Walking the Red River National Wildlife Refuge Trails

The Red River National Wildlife Refuge Headquarters Unit, located at 150 Eagle Bend Point in Bossier City (near the foot of the Jimmy Davis Bridge, accessed via the recently-opened extension of Arthur Ray Teague Parkway), is home to a diverse system of walking trails. Well maintained and clearly marked, the trails total about 6.5 miles in length, ranging from short, winding loops through the forest (like the 0.8 mile-long River Trail) to long, flat treks through meadows and swamps (such as the 1.4 mile-long Lake Bluff Trail). Several trails provide beautiful, scenic views of the Red River and Lake Caroline.

I am very much a beginning trail walker, but I was able to walk the entire trail system in about two hours. Upon arriving at the refuge headquarters, I’d recommend picking up a trail map at the visitor’s center (or download the trail map here), which is open 8 a.m.-4 p.m., Monday through Saturday. Most of the Red River National Wildlife Refuge trails are exposed to direct sunlight for much of the day – for the most part, these are not forest trails. During the summer months, I’d definitely recommend wearing sunscreen, bringing a bottle of water, and wearing insect repellent. Despite the heat and the insects, this unique trail system provides an unforgettable walk.

A photo of Lake Caroline in Bossier City
Lake Caroline, as seen from the Lake Bluff Trail.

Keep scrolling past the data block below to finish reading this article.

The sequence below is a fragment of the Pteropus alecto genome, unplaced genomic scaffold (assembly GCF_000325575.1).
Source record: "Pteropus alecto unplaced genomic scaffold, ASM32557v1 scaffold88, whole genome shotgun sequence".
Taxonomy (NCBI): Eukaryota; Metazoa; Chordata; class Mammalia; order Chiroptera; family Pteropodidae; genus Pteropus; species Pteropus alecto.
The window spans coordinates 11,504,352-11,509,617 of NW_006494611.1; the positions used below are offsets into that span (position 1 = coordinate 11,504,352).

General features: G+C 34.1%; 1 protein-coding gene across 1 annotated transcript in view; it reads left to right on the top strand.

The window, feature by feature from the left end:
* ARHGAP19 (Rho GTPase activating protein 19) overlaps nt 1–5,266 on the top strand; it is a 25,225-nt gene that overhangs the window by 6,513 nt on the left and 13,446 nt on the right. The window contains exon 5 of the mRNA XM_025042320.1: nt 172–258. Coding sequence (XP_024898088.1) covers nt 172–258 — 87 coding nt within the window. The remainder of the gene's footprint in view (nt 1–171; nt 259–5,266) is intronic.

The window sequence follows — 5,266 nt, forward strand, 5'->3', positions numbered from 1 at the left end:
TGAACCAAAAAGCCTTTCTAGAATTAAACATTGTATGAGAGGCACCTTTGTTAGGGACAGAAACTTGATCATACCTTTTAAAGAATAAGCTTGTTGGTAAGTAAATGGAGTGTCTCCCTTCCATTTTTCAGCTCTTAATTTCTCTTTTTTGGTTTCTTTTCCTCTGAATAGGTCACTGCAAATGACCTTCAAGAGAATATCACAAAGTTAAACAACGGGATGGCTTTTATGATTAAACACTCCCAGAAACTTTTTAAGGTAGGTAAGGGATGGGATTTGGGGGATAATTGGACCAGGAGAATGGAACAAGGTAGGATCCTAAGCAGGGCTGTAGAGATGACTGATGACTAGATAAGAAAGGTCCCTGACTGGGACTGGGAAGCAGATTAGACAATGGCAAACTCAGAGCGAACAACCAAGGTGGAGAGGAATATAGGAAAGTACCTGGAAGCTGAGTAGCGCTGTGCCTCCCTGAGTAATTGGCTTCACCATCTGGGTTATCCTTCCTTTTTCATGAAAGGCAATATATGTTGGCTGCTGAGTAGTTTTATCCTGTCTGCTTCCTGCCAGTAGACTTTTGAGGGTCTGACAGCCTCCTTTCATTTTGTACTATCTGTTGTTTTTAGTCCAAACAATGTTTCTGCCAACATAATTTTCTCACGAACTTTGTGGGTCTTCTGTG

On my walk, I saw raccoons, an alligator (at a safe distance!), and a wide variety of birds and butterflies. The diverse, unpredictable character of the land is the strongest selling point for these trails. The Orchard Trail is only half a mile in length, yet it passes through a meadow, parallels a levee and begins and ends in the forest. Two of the longest trails – the Lake Trail and the Lake Bluff Trail – are among the most remarkable. The Lake Trail runs along a ridge that divides two bayous. On either side, expect to be surrounded by egrets, wood ducks, and every kind of swamp wildlife imaginable. The Lake Bluff Trail is a narrow path that has been cut through a dense meadow that, on the day of my walk, was teeming with colorful butterflies.

The Red River National Wildlife Refuge is one of Shreveport-Bossier’s newest resources for outdoor recreation. I highly recommend it for hiking, mountain biking and fishing – there are reports of huge bass being caught on Lake Caroline, where a boat ramp is currently being installed (as of August 2013). It’s hard to believe that such peaceful wilderness can be found in the middle of the city – no more than a 10-minute drive from downtown Shreveport.

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